clock menu more-arrow no yes

Filed under:

Jameis Winston looked like a top five quarterback against Washington

New, comments

If you buy something from an SB Nation link, Vox Media may earn a commission. See our ethics statement.

Geoff Burke-USA TODAY Sports

Jameis Winston is coming off the best game in his career -- a complete performance where he protected the ball, made some tough and crucial throws all over the field and looked not just like an NFL quarterback, but a very good one. His traditional statistics underscore that fact (21/29, 297 yards, two touchdowns, one sack, no turnovers), but it really doesn't matter how you evaluate him: Winston looked outstanding, and not just for a rookie QB.

By ESPN's Total QBR, Winston was the third-best quarterback in week seven. By Football Outsiders' DVOA, the fourth-best -- and the top quarterback going just by his performance as a passer. By Pro Football Focus' ratings, he was the second-best quarterback to suit up last week. By all accounts he had an outstanding day in terms of production, and easily his best of the season.

And the tape backs it up. Two weeks before against the Jaguars, he miraculously won Rookie of the Week when most of what he did consisted of not turning the ball over -- almost all of his throws were within five yards of the line of scrimmage. The ball security he displayed was an improvement, but it wasn't a particularly impressive game overall: he was a game manager. That can't be said of his performance this week, when he didn't just make the right decisions and avoid turning the ball over, but he made multiple very tough NFL-level throws.

That started with his very first throw of the day, a 40-yard bomb to Mike Evans. The ball was perfectly located, but what was most impressive was when the ball was released: well before it was obvious that Evans was open, but he was -- thanks to Winston holding the free safety in place with his eyes. See for yourself:

Part of what made Winston's performance so impressive was that he was throwing people open, despite the fact that most routes had just two downfield receivers, especially after injuries sidelined Louis Murphy and Vincent Jackson. His two must-have fourth-quarter throws to Mike Evans were things of beauty. The second was perfectly placed with a free blitzer in his face, but the first was the kind of throw that only a few NFL quarterbacks even dare attempt.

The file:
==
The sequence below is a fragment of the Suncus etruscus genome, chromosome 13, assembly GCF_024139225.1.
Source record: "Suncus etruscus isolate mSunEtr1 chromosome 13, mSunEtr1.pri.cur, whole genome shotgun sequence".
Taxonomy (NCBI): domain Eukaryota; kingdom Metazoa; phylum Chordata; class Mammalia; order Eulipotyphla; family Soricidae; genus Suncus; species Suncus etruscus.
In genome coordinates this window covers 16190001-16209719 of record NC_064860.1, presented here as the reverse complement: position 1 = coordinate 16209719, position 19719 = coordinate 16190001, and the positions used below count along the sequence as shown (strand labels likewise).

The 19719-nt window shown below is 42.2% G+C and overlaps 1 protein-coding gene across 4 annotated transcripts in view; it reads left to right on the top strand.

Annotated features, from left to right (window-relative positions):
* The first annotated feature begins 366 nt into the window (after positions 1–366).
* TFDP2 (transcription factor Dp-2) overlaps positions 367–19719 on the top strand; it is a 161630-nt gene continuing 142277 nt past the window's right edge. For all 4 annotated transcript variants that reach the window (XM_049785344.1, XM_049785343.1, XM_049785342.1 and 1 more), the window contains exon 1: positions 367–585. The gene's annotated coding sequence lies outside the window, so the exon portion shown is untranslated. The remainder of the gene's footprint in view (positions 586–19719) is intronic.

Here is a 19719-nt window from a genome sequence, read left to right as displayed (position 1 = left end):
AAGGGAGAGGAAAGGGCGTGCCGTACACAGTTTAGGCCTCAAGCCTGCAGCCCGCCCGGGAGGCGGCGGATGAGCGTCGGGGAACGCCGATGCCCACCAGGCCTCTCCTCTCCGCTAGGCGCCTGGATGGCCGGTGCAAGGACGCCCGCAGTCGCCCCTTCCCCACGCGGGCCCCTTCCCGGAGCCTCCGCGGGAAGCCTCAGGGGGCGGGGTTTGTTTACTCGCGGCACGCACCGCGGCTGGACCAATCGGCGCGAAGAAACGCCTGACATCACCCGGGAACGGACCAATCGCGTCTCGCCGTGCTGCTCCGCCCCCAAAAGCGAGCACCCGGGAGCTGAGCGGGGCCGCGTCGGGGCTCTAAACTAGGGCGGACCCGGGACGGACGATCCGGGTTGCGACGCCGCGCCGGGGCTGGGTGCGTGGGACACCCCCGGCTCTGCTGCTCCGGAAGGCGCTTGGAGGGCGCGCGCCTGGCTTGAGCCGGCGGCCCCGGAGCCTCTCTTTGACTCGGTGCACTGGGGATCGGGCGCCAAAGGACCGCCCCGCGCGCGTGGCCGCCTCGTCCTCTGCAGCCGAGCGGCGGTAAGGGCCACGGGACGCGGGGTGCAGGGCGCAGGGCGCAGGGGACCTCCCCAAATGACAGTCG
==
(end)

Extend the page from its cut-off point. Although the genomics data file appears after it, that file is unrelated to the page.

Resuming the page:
This throw came on third-and-seven with 6:40 left in the game. The Bucs need a first down to prevent Washington from getting the ball back and an opportunity to grab the lead. Yes, the Bucs would later screw up the game anyway, but at the time this was a crucial throw -- and Winston is asked to make one of the toughest possible throws out there: a deep out. That throw requires arm strength, but also very good ball placement. If that throw is too far inside, it's an easy pick and often a pick six. Too far outside and it's incomplete. The window is small, but Winston makes a perfect throw into tight coverage, and a small adjustment by Evans turns this into a beautiful play.

This game was easily Winston's best because it married his aggressiveness and his ability to make tough throws with smart decision-making and ball security. Aside from one recovered fumble on an unnecessary scramble, he made no ill-advised decisions under tough circumstances, playing with just one quality target for most of the second half. And when he had to come up with some miracle plays, that's exactly what he did.

We won't see this Winston every game, and he'll likely make more rookie mistakes and regress a little the rest of the way. But the fact that he's able to put together a complete game like this this early in his career is a great sign for the future.